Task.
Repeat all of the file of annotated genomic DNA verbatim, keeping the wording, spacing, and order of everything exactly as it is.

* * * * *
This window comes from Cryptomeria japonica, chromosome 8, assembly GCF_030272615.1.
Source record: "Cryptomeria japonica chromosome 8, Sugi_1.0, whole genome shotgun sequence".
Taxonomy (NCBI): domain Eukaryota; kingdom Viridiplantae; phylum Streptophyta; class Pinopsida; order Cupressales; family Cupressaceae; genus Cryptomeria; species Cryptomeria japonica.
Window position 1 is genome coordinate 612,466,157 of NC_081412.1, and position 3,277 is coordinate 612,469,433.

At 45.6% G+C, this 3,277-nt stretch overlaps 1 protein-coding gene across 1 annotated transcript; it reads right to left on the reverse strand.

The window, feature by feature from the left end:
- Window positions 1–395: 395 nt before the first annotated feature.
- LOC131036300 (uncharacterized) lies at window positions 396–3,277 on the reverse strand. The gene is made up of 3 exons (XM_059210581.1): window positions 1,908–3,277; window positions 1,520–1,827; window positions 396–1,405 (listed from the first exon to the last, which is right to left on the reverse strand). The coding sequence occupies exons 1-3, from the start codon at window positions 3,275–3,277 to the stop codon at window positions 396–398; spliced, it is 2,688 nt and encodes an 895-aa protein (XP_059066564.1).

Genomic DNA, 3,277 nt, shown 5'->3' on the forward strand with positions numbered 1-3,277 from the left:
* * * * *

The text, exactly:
This window comes from Cryptomeria japonica, chromosome 8, assembly GCF_030272615.1.
Source record: "Cryptomeria japonica chromosome 8, Sugi_1.0, whole genome shotgun sequence".
Taxonomy (NCBI): domain Eukaryota; kingdom Viridiplantae; phylum Streptophyta; class Pinopsida; order Cupressales; family Cupressaceae; genus Cryptomeria; species Cryptomeria japonica.
Window position 1 is genome coordinate 612,466,157 of NC_081412.1, and position 3,277 is coordinate 612,469,433.

At 45.6% G+C, this 3,277-nt stretch overlaps 1 protein-coding gene across 1 annotated transcript; it reads right to left on the reverse strand.

The window, feature by feature from the left end:
- Window positions 1–395: 395 nt before the first annotated feature.
- LOC131036300 (uncharacterized) lies at window positions 396–3,277 on the reverse strand. The gene is made up of 3 exons (XM_059210581.1): window positions 1,908–3,277; window positions 1,520–1,827; window positions 396–1,405 (listed from the first exon to the last, which is right to left on the reverse strand). The coding sequence occupies exons 1-3, from the start codon at window positions 3,275–3,277 to the stop codon at window positions 396–398; spliced, it is 2,688 nt and encodes an 895-aa protein (XP_059066564.1).

Genomic DNA, 3,277 nt, shown 5'->3' on the forward strand with positions numbered 1-3,277 from the left: